Notes on...

If you want a real safari, head to Botswana

Kenya has the rush hour of ungulates, the gang bang of predators — but Botswana offers consistently superb encounters with wildlife

3 January 2015

9:00 AM

3 January 2015

9:00 AM

As a boy camping with my father on safaris deep in the African bush, there were no tents involved; we just slept by the fire like cowboys in the open under the constellations. Supper was sweet tea and biltong and we used a tin bucket for a shower. When it rained we simply moved underneath our parked Land Rover. One morning we woke to find tracks circling us, where a big lion had come close enough to blow on our toes as we slept.

That old Africa rubbed off on me and I still like safaris to be the real thing — under canvas, by the campfire, gin, tall tales, fresh air, and carpet-creeping between tents. Safari is an art and it’s for real people, not celebrities climbing Kilimanjaro. For me, watching a dung beetle at his Sisyphean task; the scent of wait-a-bit thorn blossoms, which some Africans say is a medicine for heartache; the squawk of a go-away bird in the heat of the day — these are encounters I’d swap for a herd of elephants (although I like elephants too).

If you agree with me, then go on a proper safari — not a canned safari. Head to Botswana, which is 98 per cent mellow, the Africa of Alexander McCall Smith, democratic, well-run, just two million people, galumphing with wildlife and, best of all, free of Ebola.

Luckily Ebola has scared most of the oligarchs and grockles away and so you will have the bundu and the lions to yourself. This is probably the best time to visit Africa in decades. The parks and reserves are empty and the landscapes are yours. In my opinion, a safari to the Maasai Mara, or to my home district of Laikipia. is probably still the ne plus ultra — this is the place where Karen Blixen was moved to write, ‘There is something about safari life that makes you forget all your sorrows and feel as if you had drunk half a bottle of champagne — bubbling over with heartfelt gratitude for being alive.’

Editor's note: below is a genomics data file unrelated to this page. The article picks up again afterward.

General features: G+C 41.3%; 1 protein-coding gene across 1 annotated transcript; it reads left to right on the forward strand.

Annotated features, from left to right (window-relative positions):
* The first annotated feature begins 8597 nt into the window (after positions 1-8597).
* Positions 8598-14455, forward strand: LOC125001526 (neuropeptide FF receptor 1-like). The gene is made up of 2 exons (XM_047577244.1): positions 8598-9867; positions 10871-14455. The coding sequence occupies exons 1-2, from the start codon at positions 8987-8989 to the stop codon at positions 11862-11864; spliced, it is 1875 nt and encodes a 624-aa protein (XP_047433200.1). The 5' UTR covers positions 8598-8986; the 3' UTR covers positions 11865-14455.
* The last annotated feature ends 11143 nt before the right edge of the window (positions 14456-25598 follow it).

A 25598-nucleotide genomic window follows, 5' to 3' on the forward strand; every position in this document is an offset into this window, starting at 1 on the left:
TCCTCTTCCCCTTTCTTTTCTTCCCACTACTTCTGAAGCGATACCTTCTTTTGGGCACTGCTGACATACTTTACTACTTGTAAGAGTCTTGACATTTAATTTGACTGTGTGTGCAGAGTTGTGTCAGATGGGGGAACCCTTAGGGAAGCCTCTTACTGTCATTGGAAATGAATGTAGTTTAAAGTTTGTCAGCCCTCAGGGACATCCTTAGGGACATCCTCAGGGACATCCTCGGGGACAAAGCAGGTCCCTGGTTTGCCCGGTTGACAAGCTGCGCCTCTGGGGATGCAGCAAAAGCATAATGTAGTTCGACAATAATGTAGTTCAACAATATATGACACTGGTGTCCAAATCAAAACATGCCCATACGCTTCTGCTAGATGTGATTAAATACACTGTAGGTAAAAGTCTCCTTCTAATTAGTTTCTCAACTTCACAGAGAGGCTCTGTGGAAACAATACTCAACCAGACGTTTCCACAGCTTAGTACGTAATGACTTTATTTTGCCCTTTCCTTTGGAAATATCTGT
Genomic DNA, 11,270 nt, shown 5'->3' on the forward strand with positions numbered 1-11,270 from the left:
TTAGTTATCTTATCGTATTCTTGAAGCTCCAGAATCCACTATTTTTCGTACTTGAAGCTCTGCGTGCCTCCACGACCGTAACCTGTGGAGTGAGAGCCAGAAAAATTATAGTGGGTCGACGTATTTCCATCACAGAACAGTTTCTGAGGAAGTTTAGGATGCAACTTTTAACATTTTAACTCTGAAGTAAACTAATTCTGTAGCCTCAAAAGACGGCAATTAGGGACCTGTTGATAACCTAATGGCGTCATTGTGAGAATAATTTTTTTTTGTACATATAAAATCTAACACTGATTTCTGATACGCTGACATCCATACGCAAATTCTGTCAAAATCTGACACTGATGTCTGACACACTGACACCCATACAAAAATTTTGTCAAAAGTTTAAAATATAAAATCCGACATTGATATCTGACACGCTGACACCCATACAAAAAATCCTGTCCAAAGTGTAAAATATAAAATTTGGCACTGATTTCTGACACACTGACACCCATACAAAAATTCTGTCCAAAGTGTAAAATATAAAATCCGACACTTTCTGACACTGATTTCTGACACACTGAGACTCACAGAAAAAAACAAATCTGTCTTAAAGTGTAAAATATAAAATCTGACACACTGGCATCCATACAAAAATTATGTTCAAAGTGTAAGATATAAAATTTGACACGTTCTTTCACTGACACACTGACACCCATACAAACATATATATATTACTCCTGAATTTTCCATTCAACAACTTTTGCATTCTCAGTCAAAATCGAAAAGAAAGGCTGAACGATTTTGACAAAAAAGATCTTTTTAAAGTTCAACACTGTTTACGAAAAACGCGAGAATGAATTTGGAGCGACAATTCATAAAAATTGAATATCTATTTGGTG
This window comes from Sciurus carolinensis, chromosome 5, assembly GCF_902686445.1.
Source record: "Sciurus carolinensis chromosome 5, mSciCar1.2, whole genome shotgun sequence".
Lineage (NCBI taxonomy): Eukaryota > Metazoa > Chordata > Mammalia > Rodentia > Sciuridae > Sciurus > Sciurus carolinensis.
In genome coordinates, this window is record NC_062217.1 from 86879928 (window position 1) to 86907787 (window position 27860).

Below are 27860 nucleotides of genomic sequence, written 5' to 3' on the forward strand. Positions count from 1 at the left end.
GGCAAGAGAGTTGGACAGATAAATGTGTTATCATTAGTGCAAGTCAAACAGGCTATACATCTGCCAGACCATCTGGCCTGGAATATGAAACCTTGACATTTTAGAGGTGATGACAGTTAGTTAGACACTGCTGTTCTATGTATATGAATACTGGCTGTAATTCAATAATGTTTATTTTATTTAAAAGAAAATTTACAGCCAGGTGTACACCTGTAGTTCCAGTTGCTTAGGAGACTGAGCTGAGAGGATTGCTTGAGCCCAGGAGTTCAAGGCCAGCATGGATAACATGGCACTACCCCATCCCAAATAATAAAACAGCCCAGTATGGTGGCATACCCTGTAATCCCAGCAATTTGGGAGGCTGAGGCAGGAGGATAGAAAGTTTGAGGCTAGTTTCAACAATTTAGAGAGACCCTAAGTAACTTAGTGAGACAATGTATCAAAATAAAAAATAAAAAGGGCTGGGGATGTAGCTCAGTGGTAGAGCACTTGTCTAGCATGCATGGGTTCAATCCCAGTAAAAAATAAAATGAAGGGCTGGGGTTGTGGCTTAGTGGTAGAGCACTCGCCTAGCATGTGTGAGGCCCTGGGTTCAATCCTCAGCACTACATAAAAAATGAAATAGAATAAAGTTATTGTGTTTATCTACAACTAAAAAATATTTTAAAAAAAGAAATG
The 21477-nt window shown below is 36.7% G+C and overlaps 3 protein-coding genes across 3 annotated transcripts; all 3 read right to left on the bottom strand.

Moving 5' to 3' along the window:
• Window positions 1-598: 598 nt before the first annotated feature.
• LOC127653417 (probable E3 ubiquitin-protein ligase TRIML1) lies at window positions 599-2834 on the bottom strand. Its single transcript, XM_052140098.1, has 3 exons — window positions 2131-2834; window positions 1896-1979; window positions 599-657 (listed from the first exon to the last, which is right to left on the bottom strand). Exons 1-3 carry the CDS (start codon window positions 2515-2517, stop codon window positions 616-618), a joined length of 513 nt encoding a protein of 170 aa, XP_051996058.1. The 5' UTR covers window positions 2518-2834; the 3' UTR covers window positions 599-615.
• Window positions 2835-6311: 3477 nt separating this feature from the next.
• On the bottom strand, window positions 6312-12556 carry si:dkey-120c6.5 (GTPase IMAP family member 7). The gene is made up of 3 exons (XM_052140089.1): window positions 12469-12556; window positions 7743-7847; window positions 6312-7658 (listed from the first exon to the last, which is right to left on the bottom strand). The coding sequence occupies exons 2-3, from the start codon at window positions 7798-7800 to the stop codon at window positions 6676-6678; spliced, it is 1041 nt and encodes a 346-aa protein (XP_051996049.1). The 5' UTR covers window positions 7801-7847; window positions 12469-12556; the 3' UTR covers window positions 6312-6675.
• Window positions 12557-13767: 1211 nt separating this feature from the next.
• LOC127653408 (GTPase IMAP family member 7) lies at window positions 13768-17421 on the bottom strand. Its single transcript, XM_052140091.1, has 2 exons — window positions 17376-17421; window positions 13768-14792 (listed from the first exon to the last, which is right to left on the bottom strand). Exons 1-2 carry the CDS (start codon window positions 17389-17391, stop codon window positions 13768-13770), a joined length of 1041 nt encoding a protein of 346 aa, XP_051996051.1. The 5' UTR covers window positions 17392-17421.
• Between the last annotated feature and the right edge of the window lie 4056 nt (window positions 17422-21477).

You can also do true adventures — for example with my friends Simon Belcher and Peter Silvester at Royal African Safaris — along Botswana’s Okavango by boat. Simon and Peter are the kind of expert guides Ernest Hemingway would have had on his hunts around Africa. They will take you to Chobe, Savuti, Khwai, Moremi… all the lovely places, with intelligent company. Simon and Peter are what used to be called GOAHs — Good Old Africa Hands.

Kenya has the rush hour of ungulates, the gang bang of predators — but Botswana offers consistently superb encounters with wildlife. You can easily see a leopard each day, lots of African wild dog and, of course, elephant and the rest of the crowd. It’s not about seeing animals, which you can do at a zoo. It’s about the art of safari, and that very much depends on whether you are with the right people.

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  • LordJustin

    Of course, fox hunting is a far more readily available and – dare I say – greener alternative, which can be done in dear old Blighty, without even leaving the family estate.

    No need to fly to Ebola Land, causing all of those polar-bear-casting-adrift-on-an-iceberg CO2 emissions, about which the green unwashed love to fantasise in their more dystopic moments. And no need for all that sleeping rough, like a homeless socialist renting out his council flat and doing a spot of begging to while away the hours until his next trip to sign on.

    Just don your pinks, mount your faithful steed, a quick swig of mother’s ruin to wash down the bacon and eggs, and you’re blooded and back for a boozy lunch in the twinkling of a silver hip flask.

    • davidshort10

      I think that your ‘silver hip flask’ must be empty.

  • Picquet

    You’ll have the polisi on your back, tempting the money down South instead of to the great Toyota migration trails! The Okavango and other Northern parts are great (if mozzie-ridden), but for the equivalent of the East African bush, go to the Kalahari.